She is the Co-Founder and COO of Black and Missing Foundation, Inc.
Having these two Black women at the forefront of an organization that exhausts all of its resources to seek the recovery of hundreds of missing persons of color makes it easier to sleep at night. They are fighting to keep families’ voices alive. They are the center point of hope and undying faith. With their help, many families and friends have connected with their loved ones or have been given closure to open or cold cases that should have continued to be worked.
I could be one of these missing persons of color — my nieces, my nephews, any of my loved ones.
As a Black, bisexual, single woman living in the South, I have pondered about my death at the hands of another, or if I were kidnapped or taken into violent custody — who would look for me . . . Would I have any avengers? Would my family and friends be able to communicate effectively with the media to ensure my story is told? How long would the authorities search for me before they “give up” or “call it a day”? Would I even be important enough to them to conduct an adequate search?
Taking it a step further, suppose I was on the outside looking in and one of my nieces, nephews, or younger or older cousins goes missing — what then? I know myself and my ways . . . I would pull at every resource within my reach to pursue getting efficient assistance. I would lose my voice shouting throughout their neighborhoods. I would use up every cent in my bank account, creating and printing flyers, trying to get television interviews and media coverage.
There is no doubt I would endure many sleepless nights. No doubt.
And is this not how it should be? But would it not be best for the authorities to have these tasks unloaded on them as one would think — a missing person — should be recovered by those employed to protect and serve?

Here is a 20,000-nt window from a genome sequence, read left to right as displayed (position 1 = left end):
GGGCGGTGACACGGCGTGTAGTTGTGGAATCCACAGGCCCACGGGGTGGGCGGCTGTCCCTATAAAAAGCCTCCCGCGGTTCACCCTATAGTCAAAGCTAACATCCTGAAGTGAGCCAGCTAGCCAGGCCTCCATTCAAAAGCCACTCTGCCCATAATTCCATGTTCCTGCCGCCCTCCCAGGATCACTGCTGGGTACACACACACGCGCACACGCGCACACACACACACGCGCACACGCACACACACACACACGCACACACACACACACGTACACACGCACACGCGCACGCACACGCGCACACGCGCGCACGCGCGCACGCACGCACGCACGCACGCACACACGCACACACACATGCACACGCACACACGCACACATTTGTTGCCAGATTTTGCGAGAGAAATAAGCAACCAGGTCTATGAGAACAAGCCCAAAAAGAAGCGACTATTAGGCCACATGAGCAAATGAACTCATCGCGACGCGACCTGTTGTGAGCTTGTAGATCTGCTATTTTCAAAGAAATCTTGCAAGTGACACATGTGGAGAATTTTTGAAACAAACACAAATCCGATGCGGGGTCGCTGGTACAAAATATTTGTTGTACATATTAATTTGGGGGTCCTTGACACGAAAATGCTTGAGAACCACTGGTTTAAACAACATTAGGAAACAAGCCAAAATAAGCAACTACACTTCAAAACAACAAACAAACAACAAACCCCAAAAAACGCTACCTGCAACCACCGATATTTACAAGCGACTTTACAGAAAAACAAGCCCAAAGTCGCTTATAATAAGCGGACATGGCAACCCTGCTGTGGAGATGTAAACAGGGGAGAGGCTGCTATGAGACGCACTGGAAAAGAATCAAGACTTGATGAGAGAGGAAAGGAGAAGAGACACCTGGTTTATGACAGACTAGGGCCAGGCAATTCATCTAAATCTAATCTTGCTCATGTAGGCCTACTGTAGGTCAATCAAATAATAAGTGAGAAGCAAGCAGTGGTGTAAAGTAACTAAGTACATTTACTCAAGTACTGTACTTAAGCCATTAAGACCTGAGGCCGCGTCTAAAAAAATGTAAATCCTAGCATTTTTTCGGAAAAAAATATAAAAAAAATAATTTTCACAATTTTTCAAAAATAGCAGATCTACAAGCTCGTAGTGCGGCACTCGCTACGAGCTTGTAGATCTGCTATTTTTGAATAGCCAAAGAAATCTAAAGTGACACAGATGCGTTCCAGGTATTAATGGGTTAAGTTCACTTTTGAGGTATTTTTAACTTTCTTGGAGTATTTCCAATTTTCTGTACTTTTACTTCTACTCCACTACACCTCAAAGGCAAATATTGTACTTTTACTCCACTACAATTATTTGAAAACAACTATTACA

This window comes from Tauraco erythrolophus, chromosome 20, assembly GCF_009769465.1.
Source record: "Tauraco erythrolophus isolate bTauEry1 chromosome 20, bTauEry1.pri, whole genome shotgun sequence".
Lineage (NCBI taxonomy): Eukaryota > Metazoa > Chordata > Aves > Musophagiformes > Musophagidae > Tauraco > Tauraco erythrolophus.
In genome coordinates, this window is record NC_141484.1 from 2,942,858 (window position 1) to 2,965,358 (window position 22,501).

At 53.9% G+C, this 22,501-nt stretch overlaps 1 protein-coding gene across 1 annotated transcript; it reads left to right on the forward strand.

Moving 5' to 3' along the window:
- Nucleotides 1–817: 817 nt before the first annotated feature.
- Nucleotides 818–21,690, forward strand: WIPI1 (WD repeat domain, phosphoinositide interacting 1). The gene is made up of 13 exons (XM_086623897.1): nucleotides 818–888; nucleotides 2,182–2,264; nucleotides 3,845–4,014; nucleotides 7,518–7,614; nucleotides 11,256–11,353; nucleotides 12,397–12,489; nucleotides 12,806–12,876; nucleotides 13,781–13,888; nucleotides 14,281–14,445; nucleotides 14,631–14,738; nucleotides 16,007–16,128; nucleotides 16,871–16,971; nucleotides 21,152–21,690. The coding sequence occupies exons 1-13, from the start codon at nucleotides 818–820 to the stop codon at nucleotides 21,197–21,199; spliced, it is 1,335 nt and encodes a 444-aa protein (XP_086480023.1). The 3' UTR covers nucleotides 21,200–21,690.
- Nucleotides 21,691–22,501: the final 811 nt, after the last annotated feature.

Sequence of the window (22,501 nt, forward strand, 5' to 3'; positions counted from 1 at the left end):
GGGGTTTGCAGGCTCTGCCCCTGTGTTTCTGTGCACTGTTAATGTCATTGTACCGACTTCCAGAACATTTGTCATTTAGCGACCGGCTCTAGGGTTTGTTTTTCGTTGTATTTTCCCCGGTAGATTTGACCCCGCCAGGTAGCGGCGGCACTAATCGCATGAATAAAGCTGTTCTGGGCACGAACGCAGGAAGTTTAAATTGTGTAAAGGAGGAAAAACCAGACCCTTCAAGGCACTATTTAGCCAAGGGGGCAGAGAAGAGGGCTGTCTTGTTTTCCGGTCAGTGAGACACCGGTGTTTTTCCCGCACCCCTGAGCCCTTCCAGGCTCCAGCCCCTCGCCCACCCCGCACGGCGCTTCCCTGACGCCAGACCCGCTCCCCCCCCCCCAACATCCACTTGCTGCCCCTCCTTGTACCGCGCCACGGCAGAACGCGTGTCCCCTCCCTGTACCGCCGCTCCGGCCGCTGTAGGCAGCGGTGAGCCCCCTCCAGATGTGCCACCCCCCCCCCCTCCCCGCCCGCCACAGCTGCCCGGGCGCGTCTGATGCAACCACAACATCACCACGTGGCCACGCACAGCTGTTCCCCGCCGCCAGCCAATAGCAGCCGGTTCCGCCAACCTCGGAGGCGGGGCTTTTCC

I felt their pain.
The families in this docuseries were open enough to share their stories — their pain. Listening to them shifted something within me. My heart ached. I felt tears streaming down my face and could not stop them. I wanted to single-handedly reach out to all of them and embrace them for what they have endured and all the pain that is ahead for them, too. But you cannot hug away worry. You cannot hug away the depths of pain. There is no antidote to reverse the various emotions many of them are feeling because of their significant losses.
However, with the Black and Missing Foundation, Inc. at the ready, there is light at the end of the tunnel for people of color. Derrica and Natalie Wilson make it their business to serve their community and help families lasso in resolutions.
It is not a safe world out there for dozens of people — for anyone, really. And times are getting much harder. To think about the possibilities of being neglected and forgotten if I were to go missing is another sliver of anxiety I do not need — do not want. But it is there, settling in the darkest spaces of my mind, and I cannot ignore it.
If I went missing, would you look for me?
Originally published in Age of Empathy via Medium.